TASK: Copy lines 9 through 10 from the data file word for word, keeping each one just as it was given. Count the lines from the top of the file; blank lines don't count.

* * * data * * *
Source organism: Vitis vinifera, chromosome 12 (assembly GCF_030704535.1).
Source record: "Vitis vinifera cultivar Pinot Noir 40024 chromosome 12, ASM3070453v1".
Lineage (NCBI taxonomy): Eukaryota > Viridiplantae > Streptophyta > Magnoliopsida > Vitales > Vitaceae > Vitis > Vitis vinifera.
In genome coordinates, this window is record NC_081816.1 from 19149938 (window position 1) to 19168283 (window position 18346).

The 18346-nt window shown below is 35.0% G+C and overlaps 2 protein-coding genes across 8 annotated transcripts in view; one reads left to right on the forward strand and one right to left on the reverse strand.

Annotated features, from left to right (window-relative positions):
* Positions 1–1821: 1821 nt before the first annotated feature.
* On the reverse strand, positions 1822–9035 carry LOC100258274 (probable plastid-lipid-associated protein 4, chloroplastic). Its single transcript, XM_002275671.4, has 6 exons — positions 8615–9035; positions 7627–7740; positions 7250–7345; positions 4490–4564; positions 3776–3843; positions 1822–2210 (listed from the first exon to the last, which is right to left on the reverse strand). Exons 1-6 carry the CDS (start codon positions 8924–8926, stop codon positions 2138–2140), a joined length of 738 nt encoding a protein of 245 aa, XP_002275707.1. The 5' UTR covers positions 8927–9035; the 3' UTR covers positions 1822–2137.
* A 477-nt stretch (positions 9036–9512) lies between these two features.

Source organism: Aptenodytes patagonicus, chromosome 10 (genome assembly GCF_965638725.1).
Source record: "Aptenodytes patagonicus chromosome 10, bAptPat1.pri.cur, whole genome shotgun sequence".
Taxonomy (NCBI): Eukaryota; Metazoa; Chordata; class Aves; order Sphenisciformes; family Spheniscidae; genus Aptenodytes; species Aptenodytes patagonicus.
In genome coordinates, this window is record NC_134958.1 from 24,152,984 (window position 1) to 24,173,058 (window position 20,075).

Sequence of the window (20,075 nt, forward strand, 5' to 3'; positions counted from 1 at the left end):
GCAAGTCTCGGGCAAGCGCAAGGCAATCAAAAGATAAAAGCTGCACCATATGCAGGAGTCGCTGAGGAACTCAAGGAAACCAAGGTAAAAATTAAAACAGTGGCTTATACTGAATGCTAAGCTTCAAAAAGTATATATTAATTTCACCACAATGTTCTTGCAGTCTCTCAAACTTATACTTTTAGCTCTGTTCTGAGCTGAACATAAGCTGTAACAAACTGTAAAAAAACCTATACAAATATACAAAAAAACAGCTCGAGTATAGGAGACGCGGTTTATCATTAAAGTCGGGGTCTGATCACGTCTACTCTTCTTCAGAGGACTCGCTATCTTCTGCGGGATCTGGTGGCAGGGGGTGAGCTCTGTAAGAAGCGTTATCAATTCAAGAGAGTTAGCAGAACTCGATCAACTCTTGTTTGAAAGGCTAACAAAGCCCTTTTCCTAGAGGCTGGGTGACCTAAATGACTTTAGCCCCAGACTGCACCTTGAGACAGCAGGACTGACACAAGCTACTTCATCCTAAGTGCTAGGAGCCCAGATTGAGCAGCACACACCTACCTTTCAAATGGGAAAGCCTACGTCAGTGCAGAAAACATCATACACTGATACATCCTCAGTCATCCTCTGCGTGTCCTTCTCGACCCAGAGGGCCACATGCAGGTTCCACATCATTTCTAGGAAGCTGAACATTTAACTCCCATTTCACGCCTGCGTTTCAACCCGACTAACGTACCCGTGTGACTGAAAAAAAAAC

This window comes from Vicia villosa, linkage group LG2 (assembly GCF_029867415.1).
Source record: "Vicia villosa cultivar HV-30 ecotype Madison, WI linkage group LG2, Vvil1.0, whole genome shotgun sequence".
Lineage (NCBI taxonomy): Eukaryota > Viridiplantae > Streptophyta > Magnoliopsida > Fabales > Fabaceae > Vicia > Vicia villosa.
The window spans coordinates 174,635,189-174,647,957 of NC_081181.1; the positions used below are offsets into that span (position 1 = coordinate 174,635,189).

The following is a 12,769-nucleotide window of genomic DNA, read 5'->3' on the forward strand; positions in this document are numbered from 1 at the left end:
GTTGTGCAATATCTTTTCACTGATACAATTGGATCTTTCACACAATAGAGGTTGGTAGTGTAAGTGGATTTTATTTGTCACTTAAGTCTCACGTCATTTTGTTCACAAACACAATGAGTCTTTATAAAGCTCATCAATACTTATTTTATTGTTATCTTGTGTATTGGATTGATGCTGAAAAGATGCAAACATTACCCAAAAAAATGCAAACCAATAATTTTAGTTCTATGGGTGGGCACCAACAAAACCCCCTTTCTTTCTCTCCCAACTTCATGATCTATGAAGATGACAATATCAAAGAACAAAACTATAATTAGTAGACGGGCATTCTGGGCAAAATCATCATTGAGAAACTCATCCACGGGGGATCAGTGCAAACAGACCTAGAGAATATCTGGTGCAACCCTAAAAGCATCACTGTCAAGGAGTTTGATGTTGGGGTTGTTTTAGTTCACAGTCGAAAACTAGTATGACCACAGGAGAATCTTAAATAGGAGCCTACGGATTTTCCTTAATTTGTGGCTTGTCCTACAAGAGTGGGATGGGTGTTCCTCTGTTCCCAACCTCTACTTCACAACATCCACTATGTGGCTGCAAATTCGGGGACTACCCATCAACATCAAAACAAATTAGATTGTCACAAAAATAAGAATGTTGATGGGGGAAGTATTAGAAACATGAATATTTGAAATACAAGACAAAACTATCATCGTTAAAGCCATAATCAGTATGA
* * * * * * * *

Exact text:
* A 477-nt stretch (positions 9036–9512) lies between these two features.

Source organism: Aptenodytes patagonicus, chromosome 10 (genome assembly GCF_965638725.1).